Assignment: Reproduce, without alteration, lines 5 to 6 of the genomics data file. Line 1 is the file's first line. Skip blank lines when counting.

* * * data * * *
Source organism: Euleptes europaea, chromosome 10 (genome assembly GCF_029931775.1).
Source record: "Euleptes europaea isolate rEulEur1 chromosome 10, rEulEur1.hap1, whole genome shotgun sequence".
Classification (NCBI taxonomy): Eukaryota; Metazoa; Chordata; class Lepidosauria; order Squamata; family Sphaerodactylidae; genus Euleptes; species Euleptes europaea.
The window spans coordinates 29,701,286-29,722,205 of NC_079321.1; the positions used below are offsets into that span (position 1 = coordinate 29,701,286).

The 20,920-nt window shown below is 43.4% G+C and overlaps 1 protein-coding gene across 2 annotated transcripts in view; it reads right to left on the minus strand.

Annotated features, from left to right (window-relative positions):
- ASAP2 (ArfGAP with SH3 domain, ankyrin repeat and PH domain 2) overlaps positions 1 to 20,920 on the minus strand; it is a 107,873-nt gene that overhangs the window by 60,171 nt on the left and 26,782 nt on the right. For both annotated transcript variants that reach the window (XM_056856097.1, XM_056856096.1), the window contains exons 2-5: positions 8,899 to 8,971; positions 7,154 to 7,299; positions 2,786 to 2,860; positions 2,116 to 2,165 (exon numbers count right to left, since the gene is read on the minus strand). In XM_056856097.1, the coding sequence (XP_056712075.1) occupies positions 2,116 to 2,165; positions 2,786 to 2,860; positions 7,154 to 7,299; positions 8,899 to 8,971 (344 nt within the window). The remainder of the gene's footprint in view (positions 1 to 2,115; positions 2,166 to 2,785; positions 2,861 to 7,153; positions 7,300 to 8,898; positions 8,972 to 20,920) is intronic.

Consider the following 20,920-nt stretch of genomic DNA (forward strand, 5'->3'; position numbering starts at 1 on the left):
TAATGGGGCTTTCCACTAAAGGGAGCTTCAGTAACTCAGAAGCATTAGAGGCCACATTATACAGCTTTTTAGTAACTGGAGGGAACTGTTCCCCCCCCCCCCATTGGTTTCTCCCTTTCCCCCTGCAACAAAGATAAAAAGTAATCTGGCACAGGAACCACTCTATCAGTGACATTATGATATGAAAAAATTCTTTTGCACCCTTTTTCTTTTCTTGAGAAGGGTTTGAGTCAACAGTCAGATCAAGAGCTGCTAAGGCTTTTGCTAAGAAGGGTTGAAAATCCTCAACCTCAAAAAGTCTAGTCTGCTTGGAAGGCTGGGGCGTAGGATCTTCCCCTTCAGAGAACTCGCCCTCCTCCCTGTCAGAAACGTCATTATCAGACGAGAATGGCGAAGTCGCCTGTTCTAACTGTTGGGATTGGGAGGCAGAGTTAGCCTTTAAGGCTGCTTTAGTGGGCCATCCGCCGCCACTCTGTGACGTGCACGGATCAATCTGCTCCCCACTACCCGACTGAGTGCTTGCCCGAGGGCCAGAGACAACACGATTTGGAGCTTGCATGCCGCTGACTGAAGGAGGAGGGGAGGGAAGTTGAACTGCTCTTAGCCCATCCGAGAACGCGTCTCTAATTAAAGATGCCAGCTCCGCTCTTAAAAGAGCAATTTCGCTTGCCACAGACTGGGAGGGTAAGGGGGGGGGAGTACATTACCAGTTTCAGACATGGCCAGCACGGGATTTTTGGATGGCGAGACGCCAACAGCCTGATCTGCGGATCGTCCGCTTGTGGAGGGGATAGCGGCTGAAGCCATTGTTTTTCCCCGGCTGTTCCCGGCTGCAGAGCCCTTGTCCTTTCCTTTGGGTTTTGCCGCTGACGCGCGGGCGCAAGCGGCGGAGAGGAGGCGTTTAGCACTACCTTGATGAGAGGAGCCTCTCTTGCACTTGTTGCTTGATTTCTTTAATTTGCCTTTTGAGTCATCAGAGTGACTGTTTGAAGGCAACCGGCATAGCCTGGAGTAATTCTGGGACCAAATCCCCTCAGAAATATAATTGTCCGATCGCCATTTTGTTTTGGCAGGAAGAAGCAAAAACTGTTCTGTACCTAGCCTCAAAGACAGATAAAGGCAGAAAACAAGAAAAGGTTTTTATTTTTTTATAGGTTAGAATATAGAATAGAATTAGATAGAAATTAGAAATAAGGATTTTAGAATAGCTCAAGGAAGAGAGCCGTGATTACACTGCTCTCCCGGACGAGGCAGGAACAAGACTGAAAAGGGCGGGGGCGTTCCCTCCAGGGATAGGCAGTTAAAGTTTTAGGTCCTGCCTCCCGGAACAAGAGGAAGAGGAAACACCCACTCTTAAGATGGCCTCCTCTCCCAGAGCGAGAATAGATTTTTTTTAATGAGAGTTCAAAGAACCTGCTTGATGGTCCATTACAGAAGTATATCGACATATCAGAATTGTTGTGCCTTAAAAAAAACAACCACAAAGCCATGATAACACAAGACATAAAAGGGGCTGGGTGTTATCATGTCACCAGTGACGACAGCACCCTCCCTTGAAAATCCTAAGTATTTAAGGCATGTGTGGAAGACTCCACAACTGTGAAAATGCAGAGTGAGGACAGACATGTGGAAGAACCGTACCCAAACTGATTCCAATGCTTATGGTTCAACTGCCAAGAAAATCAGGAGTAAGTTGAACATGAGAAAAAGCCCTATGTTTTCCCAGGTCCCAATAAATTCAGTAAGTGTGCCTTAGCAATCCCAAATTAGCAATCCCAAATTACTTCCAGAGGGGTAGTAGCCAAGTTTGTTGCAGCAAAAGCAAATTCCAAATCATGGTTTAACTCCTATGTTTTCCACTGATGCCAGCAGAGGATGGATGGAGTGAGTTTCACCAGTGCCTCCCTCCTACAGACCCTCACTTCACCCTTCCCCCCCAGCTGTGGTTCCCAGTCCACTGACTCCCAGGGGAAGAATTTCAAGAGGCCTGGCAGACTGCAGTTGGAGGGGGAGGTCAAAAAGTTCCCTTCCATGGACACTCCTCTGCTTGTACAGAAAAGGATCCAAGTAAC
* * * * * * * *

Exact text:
The 20,920-nt window shown below is 43.4% G+C and overlaps 1 protein-coding gene across 2 annotated transcripts in view; it reads right to left on the minus strand.

Annotated features, from left to right (window-relative positions):